Earlier this year Mayor Michael Bloomberg celebrated the citywide decline of the teen pregnancy rate over his time in office.* New York City’s teen pregnancy rate has fallen by a third between 2002 and 2011, according to the city’s Department of Health and Mental Hygiene.

We wanted to see the finer details of this claim of success by comparing rates by borough. Has each borough’s rate dropped? Or has the citywide rate been skewed by the success of one or two boroughs?

It turns out each borough is a success story when it comes to declining rates of teen pregnancy. The degree of change, however, varies.

The most recent statewide data indicates that Staten Island has the lowest rate at 41.2 pregnancies per 1,000 female teenagers. The Bronx has the highest rate at 97.4 pregnancies per 1,000 female teenagers, more than twice Staten Island’s rate.

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From 2002 to 2011 each borough had a decline in the teen pregnancy rate, though it has not been a smooth drop in any, based on data compiled by the state’s Department of Health. Staten Island begins with the lowest rate and ends with the lowest rate, while the Bronx remains the highest throughout the 10 years studied here.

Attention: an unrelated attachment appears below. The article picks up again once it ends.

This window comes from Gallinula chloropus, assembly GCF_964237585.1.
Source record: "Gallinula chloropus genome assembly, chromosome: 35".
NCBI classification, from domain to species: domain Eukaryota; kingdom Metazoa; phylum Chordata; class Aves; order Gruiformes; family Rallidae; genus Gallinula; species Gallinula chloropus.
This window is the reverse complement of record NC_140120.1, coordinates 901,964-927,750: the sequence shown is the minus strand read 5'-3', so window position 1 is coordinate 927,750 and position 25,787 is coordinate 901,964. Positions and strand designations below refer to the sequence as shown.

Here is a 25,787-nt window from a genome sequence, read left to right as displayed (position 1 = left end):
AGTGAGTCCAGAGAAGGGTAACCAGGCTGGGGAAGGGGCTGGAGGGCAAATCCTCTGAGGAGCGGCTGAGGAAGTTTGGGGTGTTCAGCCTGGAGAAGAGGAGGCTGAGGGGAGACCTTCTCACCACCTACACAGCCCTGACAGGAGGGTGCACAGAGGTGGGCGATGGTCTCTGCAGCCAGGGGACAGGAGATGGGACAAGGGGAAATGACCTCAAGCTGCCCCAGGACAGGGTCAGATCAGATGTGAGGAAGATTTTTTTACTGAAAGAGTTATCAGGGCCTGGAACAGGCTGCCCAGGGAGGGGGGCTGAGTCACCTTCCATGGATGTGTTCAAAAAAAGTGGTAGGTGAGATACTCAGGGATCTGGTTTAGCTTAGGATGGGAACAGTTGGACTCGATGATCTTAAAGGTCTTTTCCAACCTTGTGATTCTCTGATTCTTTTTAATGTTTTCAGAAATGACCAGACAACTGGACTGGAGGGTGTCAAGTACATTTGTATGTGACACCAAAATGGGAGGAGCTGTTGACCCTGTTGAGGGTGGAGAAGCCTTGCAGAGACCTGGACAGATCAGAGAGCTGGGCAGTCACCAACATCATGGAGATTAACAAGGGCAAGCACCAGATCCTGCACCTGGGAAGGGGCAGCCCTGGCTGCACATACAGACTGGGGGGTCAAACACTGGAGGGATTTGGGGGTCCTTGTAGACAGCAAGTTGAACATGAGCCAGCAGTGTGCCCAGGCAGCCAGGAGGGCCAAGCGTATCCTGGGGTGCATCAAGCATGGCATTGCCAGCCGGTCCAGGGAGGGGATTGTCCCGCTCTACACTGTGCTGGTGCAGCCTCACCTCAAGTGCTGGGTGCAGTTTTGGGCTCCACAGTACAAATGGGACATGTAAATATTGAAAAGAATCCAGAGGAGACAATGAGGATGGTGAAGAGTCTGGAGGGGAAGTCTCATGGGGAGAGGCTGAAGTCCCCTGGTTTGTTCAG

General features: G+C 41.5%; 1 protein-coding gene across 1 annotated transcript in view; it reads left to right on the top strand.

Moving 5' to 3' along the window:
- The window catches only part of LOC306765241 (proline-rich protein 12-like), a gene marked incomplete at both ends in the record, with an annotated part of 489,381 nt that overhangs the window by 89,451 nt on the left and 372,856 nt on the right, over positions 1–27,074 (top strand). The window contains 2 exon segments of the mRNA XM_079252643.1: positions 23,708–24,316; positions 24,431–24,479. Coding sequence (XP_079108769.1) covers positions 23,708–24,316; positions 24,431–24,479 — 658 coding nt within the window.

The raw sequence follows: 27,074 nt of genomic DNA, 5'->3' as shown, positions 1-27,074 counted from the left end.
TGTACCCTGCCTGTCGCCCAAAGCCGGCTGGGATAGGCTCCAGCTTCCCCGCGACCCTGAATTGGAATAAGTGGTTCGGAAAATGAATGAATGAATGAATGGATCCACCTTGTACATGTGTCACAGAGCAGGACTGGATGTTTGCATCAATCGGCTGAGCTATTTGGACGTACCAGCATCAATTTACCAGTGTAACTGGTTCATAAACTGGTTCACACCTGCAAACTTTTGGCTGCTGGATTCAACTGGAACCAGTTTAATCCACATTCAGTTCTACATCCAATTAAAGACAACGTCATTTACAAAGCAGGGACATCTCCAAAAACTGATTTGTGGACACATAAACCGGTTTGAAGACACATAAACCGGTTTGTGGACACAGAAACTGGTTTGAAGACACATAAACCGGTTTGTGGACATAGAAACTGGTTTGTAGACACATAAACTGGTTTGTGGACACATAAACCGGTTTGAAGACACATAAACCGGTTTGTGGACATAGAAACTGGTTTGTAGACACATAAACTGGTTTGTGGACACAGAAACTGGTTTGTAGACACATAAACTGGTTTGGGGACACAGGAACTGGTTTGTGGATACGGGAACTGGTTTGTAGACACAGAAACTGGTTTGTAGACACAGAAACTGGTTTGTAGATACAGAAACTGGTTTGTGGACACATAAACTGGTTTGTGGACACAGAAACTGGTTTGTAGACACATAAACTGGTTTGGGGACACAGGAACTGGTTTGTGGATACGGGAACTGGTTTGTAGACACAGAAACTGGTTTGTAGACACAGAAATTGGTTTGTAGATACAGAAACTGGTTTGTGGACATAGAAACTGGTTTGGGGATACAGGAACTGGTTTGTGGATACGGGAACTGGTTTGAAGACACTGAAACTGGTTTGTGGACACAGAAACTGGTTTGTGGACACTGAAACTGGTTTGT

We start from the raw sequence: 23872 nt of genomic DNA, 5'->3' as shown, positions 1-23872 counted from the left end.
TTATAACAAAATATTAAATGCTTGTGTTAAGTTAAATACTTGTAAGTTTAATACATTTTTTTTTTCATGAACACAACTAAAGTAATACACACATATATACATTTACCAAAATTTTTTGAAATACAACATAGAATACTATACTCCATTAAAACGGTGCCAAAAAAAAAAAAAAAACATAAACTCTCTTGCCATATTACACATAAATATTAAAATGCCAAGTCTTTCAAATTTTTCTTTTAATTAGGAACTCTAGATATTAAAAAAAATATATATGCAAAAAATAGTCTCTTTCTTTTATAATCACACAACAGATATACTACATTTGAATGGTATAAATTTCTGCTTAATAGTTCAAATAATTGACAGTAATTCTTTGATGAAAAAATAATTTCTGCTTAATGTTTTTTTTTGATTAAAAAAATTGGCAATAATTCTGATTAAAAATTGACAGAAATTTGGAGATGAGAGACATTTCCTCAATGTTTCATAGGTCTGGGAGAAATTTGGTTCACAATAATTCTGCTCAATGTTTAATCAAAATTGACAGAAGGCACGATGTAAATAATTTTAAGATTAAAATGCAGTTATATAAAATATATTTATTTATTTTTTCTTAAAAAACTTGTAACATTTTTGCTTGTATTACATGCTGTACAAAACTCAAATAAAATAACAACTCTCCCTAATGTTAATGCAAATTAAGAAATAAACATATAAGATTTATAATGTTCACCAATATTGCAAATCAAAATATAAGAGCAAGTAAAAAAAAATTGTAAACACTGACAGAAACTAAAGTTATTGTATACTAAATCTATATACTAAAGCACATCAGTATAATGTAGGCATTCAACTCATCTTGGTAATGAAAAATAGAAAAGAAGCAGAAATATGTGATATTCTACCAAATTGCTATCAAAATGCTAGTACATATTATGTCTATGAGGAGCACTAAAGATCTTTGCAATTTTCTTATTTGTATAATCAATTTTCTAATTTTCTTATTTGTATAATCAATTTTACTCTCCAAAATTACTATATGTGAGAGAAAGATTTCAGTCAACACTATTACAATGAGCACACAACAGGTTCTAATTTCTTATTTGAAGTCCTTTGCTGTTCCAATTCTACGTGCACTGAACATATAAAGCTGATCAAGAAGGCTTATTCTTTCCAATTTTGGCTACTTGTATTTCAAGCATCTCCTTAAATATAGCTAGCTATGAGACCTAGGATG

When you compare the rate of change in each of the boroughs, Staten Island has seen the biggest drop in teen pregnancy from 2002 to 2011 by 32 percent, while Queens had the smallest decrease for the same period, at 27 percent.

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* The teen pregnancy rate is the sum of all live births, abortions and miscarriages per 1,000 females aged 15 to 19, as defined by the Department of Health and Human Services.